Featured

[Christian Henderson is Professor of International Law at the University of Sussex. He is the author of The Use of Force and International Law (2nd end, CUP, 2023)] Introduction A notable aspect of the International Court of Justice’s decision on provisional measures in the South Africa v Israel case was whether, and if so how, the Court might respond to Israel’s overarching legal justification that it...

[Naimeh Masumy is a research fellow at Maastricht University and a dispute resolution expert specialized in energy and investment disputes] The author would like to express gratitude for the valuable comments and feedback received from Wolf Von Kumberg, as well as the support given by Hiba al Abiad. Human beings are members of a wholeIn creation of one essence and soulIf one...

[Florence Shako is an advocate and academic researching business and human rights and access to justice issues. She is the Senior Partner of Mitullah, Shako and Associates Advocates as well as the Executive Director of the Center for Education Policy and Climate Justice based in Nairobi, Kenya.] The landmark judgment in Ligue Ivoirienne Des Droits De L’homme and Others v. Republic of Côte...

[Jennifer Trahan is a Clinical Professor at NYU’s Center for Global Affairs and Director of their Concentration in International Law and Human Rights.] On February 21, 2024, the United Arab Emirates (UAE) stated the following in hearings before the International Court of Justice (ICJ) regarding the General Assembly’s request for an advisory opinion on the Legal Consequences arising from the Policies...

[Adrian Kreutz studied for his PhD at the University of Oxford and is currently a Lecturer in Political Theory at the University of Amsterdam] The ICJ has ruled positively on the plausibility of South Africa’s genocide case brought against Israel. This situation has produced a series of ripple-on political and jurisprudential questions. The matter of complicity is one of these acutely...

[Philip D. Cave is a retired U.S. Navy judge advocate, a Director of the National Institute of Military Justice (NIMJ), and a partner in Cave & Freeburg, LLP. Franklin D. Rosenblatt is a retired U.S. Army judge advocate, President of the NIMJ, and Associate Professor at Mississippi College School of Law. Giovanni Chiarini is a Lecturer at the University of Huddersfield, an...

[Johanna Trittenbach is a PhD Candidate at the Grotius Centre for International Legal Studies at Leiden University.  Jessica Dorsey is an Assistant Professor of International Law at Utrecht University and Otto Spijkers is a Lecturer of International Law at Amsterdam and Leiden University College (AUC and LUC).] Introduction On 12 February 2024, the Court of Appeal in The Hague ordered the Netherlands...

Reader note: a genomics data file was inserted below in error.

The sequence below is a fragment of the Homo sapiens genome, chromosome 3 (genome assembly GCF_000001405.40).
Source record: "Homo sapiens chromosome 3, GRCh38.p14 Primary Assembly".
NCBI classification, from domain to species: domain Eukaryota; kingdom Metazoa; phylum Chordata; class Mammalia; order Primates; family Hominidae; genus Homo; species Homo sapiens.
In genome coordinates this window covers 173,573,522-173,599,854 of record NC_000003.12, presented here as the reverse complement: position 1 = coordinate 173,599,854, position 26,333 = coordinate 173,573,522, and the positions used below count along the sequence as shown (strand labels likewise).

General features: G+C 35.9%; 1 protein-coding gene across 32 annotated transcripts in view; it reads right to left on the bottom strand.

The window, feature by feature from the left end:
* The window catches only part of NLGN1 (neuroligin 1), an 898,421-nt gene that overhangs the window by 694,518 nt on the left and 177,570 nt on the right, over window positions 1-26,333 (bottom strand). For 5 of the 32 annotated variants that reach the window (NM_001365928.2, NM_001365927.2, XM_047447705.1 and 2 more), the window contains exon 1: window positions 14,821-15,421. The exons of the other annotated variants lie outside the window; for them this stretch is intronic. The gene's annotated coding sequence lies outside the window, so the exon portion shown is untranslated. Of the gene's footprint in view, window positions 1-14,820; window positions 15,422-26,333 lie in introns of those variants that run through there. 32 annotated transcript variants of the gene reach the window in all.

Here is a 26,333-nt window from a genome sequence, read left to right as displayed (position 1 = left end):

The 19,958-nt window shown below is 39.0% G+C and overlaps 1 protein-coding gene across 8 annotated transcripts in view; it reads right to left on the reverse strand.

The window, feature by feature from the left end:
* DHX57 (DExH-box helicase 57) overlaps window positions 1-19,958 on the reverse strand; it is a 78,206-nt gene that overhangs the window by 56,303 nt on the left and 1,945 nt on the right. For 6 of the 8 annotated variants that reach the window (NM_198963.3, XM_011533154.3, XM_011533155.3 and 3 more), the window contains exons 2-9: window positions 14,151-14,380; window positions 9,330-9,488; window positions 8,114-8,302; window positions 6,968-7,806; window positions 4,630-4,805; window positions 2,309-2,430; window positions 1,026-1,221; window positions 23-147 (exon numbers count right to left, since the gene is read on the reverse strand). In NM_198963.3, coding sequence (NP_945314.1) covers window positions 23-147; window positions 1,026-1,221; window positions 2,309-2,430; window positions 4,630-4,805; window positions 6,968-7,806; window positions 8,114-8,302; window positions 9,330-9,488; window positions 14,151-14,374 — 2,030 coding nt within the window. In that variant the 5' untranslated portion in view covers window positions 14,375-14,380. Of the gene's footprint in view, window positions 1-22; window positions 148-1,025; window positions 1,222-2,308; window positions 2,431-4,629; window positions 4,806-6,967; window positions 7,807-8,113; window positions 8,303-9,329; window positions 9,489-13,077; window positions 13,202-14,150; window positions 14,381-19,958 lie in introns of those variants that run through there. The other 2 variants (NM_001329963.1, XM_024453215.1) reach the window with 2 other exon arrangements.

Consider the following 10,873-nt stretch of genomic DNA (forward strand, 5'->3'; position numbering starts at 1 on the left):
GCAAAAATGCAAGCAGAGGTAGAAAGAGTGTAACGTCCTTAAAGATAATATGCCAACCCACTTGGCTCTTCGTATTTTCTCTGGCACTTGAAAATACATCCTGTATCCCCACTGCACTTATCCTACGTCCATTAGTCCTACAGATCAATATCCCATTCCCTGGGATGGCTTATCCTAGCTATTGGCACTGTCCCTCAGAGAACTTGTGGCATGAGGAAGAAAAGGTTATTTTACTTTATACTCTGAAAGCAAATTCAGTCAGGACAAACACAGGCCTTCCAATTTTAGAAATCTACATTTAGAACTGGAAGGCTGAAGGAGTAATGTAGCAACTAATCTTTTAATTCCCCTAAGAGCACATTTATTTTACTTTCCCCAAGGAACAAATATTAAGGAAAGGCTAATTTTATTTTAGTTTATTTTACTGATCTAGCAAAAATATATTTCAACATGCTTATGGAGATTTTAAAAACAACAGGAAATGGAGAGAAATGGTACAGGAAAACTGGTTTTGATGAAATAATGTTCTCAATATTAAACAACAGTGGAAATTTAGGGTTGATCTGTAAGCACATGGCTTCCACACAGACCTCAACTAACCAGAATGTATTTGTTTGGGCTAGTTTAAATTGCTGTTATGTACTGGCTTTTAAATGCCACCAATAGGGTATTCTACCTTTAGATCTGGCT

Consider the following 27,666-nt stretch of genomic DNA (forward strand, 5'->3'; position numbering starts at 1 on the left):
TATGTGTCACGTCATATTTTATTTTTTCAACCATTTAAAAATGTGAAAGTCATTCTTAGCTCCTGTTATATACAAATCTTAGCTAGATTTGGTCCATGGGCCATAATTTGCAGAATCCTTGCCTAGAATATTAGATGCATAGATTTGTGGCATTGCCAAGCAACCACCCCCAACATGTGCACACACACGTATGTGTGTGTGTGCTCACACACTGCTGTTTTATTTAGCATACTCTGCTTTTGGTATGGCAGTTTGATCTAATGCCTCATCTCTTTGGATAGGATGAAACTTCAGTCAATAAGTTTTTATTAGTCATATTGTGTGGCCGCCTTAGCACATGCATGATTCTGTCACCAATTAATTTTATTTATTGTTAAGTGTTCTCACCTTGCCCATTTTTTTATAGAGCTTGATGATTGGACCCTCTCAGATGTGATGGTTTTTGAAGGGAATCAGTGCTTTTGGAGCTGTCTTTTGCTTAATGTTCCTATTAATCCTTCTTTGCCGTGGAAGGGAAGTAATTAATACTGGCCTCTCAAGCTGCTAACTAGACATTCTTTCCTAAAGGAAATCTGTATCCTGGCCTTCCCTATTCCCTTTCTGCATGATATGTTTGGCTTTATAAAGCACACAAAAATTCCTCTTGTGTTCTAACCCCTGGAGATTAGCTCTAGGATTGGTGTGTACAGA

[Rocco Saverino is a Doctoral Researcher at the Vrije Universiteit Brussel, working on the ALTEP-DP project. He joined the Law, Science, Technology, and Society Research Group in July 2022.] Introduction  Article 1 of the Universal Declaration of Human Rights (UDHR) opens with an important statement: “All human beings are born free and equal in dignity and rights”. This statement is as strong as...

[Mischa Gureghian Hall (X: @MischaGHall) is a Keck Research Fellow at the University of California, Los Angeles, researching international criminal justice and its intersections with international humanitarian and human rights law in conflict and post-conflict settings.] The author is grateful to Dr. Jared McBride for his assistance in the translation of Ukrainian documents. In an August 2023 essay, Russian-American journalist and activist Masha...

[Amrei Müller is an Assistant Professor/Lecturer (Ad Astra Fellow) at University College Dublin, Sutherland School of Law. Dr. Silvia Behrendt is the founder and director of the Global Health Responsibility Agency.] The Intergovernmental Negotiation Body (INB) at the World Health Organisation (WHO) issued the ‘Negotiating Text of the WHO convention, agreement or other international instrument on pandemic prevention, preparedness and response (WHO Pandemic Agreement,...

In a recent article in International Law Studies, I examined two competing positions concerning how sovereignty functions in cyberspace. The first position, "pure" sovereignty, holds that any low-intensity cyber operation that involves non-consensually penetrating a computer system located on another State’s territory violates the targeted State’s sovereignty. By contrast, the second position, "relative" sovereignty, rejects the idea that the mere...